Income Tax Deductions That Will Save You Money In 2011

Filing your taxes is a pretty complicated process and it seems to get more difficult each year.  Whether you are preparing your tax return using a software program like TurboTax or filling out the tax forms by hand it is important to know the rules.

When filing your taxes this year, don’t forget about the income tax deductions you can claim. Using these common tax deductions is an easy way to help you reduce your taxable income. It could also place you in a lower tax bracket.  Either way you can save some money which is always a great thing.

Each person filing taxes must either choose the standard deduction or itemize their deductions. The idea is to use the method that gives you the most deductions and the lowest amount of taxes.

The standard deduction is a common tax deduction that is a flat dollar amount which reduces the filer’s taxable income. This deduction varies by a person’s age, filing status, and certain disabilities.

Here are some income tax deductions you need to know

  • If you have children (dependents), you may qualify for the Child Tax Credit. This can be found on Form 1040, Line 51.
  • Alimony payments are a tax deduction for the person paying it and taxable income for the recipient. Alimony paid is reported on Form 1040, Line 31 and alimony received is reported on Form 1040, Line 11.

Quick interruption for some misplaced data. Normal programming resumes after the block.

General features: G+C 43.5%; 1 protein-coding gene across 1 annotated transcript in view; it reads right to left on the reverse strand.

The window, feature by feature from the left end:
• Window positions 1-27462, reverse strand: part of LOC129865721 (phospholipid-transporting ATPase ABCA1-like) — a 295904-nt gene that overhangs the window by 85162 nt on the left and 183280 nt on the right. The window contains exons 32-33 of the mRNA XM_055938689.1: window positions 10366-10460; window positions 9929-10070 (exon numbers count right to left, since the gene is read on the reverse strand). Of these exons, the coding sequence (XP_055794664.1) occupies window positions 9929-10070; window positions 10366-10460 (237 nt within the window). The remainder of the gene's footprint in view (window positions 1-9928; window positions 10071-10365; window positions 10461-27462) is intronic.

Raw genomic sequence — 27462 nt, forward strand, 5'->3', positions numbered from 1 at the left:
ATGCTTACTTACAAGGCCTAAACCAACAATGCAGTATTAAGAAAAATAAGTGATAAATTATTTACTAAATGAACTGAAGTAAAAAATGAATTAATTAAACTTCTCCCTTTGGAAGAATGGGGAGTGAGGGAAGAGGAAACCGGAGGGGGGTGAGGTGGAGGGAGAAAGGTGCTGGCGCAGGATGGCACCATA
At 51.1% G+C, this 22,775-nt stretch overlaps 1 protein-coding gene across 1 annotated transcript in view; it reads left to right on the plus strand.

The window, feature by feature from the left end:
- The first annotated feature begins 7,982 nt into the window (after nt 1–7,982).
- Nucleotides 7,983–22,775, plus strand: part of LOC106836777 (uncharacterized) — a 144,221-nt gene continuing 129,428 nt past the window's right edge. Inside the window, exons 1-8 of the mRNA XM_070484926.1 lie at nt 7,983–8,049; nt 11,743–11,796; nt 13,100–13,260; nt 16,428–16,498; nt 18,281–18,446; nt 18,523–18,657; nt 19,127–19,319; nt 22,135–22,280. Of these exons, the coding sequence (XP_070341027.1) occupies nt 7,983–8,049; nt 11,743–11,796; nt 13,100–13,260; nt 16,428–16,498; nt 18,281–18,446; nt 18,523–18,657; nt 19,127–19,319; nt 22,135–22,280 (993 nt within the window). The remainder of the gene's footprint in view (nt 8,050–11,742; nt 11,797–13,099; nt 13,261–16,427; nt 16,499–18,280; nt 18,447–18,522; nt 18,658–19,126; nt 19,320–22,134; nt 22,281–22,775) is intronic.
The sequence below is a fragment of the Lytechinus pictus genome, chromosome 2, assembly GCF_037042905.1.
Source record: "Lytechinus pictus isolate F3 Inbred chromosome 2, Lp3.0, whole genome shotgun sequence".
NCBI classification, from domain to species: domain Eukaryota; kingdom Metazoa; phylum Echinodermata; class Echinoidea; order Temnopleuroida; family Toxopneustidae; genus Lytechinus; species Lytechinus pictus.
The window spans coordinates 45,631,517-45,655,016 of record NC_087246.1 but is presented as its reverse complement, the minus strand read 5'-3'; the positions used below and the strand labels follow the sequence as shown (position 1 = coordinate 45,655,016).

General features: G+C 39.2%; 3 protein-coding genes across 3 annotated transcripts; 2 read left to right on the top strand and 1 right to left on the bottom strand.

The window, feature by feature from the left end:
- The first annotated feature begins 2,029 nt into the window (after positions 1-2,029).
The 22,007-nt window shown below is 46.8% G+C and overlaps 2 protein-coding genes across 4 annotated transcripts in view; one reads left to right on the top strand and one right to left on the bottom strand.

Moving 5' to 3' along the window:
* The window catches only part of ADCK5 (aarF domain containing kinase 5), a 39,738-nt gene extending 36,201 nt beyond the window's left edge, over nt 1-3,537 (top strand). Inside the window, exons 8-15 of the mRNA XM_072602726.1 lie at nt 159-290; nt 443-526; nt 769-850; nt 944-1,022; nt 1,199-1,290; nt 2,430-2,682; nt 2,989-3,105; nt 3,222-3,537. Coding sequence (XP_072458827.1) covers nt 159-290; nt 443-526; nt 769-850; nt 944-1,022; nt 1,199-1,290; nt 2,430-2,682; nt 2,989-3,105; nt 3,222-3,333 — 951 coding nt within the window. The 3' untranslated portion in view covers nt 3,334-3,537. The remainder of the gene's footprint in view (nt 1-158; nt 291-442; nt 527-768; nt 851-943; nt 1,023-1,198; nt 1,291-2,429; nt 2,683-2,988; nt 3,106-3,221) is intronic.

• Tuition and fees deduction is a tax deduction for anyone who paid college tuition and other mandatory school fees during the tax year. These deductions are reported on Form 1040 and 1040A. 2009 is scheduled to be the last year for this deduction. Another deduction similar to these are the Hope or Lifetime Learning tax credits for those who paid college tuition.
  • If you paid interest on a student loan, there is a tax deduction found in the “adjustments to income” section of Form 1040 or 1040A. You can claim up to $2,500 in interest on this deduction. You are able to take this deduction even if you didn’t choose to itemize or in addition to any other itemized deductions.
  • The Retirement Savings Tax Credit is available to all those who contributed to a retirement plan. This is found on Form 1040, Line 50 and on Form 8880.
  • If you donated money or property to a qualified non-profit organization, then that is a tax deductible contribution. Ask for a receipt, or keep records on your own, especially for donations over $250. If donating property, keep records that indicate the value of the property and the condition it was in when given to the charitable organization.
  • Car and truck expenses are tax deductible if your car or truck is driven for business, medical or charitable uses.
  • Casualty, disaster and theft losses may be tax deductible as well. These losses are reported on Form 4684 and Form 1040.

Each deduction has its own restrictions and instructions. If you don’t understand how to apply the deductions to your specific needs, consult a tax advisor. There are some tax advisors that offer free services (if you qualify, usually based on income).  Tax software such as TurboTax will help you find deductions that you might not have known qualified for. Even if you pay for your taxes to be done by an accountant, it is generally well worth the money you save with their knowledge on applying these deductions and credits properly.

Please keep in mind that this article is not meant to be advice.  There could be plenty of other tax deductions available for you as well.

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